The Common School Before and After Brown: Democracy, Equality, and the Productivity Agenda
Rosemary C. Salomone
St. John's University - School of Law
April 1, 2012
120 Yale Law Journal 1455, 2011
St. John's Legal Studies Research Paper No. 12-0003
Martha Minow’s book, In Brown’s Wake, addresses the impact of the Supreme Court’s landmark decision on education rights across a wide range of student differences and group identities. At a time when productivity and competition have captured the policy discussion on schooling worldwide, the book is a timely and sobering reminder that education is not simply about the marketplace.
In this Review, I use the framework of Brown’s legacy to examine more explicitly some of the themes related to the purposes of schooling that the book implicitly touches upon. I both widen the lens and narrow it. On the first count, I situate Brown more definitively in the broad historical evolution of the common school. On the second, I look more critically at the federal government’s growing control and oversight of a system initially designed to preserve state and local autonomy over education. I survey historic moments, from mid-nineteenth-century interests in nation building, to mid- to late-twentieth century concerns with equalizing opportunities beyond individual differences, to current economic and global pressures.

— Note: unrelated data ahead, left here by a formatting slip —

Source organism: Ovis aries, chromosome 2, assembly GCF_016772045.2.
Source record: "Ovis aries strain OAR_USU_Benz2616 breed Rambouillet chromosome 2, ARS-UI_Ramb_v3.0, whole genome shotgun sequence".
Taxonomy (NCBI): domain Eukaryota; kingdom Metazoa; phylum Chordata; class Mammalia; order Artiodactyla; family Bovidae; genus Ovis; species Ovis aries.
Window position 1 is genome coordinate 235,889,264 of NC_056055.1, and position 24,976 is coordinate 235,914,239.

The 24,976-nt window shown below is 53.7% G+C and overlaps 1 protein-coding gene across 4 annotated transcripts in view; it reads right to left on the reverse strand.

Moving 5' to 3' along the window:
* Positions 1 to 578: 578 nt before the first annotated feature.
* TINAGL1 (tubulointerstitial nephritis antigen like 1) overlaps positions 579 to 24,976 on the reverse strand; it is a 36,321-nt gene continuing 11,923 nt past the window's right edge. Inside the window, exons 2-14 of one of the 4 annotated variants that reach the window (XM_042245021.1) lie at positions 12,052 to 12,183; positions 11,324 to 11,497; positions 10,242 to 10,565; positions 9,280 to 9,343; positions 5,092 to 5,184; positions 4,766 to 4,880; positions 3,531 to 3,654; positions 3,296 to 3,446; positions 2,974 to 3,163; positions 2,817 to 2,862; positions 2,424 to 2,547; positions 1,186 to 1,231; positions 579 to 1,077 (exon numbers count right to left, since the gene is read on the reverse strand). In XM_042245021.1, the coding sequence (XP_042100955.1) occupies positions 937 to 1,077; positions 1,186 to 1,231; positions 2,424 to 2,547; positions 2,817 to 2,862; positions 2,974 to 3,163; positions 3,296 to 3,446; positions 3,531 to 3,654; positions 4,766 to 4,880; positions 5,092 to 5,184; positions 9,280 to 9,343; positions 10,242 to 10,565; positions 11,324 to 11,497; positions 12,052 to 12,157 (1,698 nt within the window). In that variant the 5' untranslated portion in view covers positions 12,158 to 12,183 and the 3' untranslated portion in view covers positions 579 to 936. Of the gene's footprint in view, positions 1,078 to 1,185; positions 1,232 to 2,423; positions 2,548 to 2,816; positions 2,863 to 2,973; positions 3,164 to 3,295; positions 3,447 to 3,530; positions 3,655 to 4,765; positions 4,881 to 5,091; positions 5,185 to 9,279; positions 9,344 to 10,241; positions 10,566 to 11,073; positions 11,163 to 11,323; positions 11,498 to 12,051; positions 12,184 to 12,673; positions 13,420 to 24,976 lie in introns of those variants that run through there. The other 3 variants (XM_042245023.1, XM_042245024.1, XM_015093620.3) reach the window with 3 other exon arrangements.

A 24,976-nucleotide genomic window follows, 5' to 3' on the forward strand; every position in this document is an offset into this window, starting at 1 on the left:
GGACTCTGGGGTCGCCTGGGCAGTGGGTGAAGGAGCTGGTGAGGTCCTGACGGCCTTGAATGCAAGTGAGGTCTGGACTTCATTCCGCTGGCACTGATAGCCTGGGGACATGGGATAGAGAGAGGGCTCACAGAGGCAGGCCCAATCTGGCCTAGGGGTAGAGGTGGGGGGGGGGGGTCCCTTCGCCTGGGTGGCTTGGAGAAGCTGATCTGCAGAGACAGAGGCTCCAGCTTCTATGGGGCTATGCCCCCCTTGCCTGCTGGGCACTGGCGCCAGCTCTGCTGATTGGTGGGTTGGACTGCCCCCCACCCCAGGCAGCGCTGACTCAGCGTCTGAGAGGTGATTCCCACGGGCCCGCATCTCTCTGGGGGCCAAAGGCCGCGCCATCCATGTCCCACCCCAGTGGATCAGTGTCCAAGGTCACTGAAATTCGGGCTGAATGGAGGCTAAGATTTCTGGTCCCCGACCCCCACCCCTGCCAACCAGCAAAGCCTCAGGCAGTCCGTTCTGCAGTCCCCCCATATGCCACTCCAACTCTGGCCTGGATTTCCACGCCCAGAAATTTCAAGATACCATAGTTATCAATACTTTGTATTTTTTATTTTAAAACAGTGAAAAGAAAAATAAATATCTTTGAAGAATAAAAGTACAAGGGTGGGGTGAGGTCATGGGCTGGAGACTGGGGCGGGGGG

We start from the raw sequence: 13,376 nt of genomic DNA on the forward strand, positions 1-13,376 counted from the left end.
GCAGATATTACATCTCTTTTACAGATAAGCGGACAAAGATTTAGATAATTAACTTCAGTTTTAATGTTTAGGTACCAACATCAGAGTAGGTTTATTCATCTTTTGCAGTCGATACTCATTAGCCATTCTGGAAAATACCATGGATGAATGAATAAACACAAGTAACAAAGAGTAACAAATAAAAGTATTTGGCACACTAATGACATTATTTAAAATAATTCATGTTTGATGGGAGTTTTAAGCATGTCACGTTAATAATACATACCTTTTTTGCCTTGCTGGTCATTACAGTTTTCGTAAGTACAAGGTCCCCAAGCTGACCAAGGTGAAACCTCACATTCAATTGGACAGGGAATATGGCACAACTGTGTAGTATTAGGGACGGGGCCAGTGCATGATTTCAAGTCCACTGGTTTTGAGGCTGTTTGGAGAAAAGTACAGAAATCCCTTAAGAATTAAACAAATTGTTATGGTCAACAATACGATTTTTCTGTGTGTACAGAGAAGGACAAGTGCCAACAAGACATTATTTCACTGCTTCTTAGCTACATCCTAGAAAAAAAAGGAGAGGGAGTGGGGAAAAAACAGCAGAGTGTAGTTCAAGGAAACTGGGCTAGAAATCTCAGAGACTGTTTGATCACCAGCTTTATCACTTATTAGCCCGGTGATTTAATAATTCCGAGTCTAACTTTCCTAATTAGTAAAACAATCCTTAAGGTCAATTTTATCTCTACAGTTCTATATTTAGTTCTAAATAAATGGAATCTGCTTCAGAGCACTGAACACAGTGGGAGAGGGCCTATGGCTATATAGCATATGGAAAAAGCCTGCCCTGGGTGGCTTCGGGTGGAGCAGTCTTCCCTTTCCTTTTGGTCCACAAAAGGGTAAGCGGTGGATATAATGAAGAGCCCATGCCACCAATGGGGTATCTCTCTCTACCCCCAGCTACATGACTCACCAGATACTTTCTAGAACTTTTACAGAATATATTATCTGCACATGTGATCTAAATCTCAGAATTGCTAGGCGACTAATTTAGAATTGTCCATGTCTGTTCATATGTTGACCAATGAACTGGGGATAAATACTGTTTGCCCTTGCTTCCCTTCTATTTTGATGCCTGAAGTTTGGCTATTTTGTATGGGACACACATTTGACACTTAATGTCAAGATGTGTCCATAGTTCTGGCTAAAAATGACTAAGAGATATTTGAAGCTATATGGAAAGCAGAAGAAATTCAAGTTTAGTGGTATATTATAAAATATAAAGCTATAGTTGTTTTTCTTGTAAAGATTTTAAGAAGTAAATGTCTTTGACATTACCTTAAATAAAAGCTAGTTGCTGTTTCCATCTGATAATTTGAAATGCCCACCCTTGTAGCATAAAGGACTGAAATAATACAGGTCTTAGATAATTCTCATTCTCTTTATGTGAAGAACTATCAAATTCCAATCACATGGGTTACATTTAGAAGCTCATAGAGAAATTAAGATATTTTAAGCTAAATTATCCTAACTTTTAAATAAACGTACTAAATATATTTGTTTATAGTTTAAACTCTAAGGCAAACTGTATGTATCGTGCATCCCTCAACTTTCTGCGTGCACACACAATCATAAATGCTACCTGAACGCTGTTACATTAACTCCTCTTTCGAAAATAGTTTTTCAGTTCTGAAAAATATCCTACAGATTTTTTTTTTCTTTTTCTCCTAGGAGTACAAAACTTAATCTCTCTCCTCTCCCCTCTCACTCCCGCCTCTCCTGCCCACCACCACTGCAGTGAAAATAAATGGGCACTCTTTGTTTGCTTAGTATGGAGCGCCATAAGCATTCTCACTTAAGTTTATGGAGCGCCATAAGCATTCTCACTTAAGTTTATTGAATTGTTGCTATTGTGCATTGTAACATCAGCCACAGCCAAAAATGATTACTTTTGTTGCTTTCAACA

Guided in part by initiatives announced subsequent to the book’s publication, including the Race to the Top program and the Obama Administration’s Blueprint for Reform, I maintain that today’s productivity agenda falls short in fulfilling Brown’s dual promise: to break down barriers that impede equal opportunity, and to preserve democratic government and the nation’s political standing as a world leader. I maintain that as we move toward a more assertive federal role with a one-size-fits-all view of schooling, we are moving away from equal opportunity as an overarching principle. That progressive shift undercuts post-Brown guarantees to an appropriate and meaningful education. It risks sacrificing one Brown legacy for another and may, in the end, more deeply divide students by race and social class. In the end, I argue that we should strive toward designing an education agenda that incorporates, in a measured way, the political vision of the early common school and the social awareness of post-Brown reforms, while maintaining the nation’s competitive edge.
Number of Pages in PDF File: 43Accepted Paper Series
Date posted: April 24, 2012 ; Last revised: June 11, 2012
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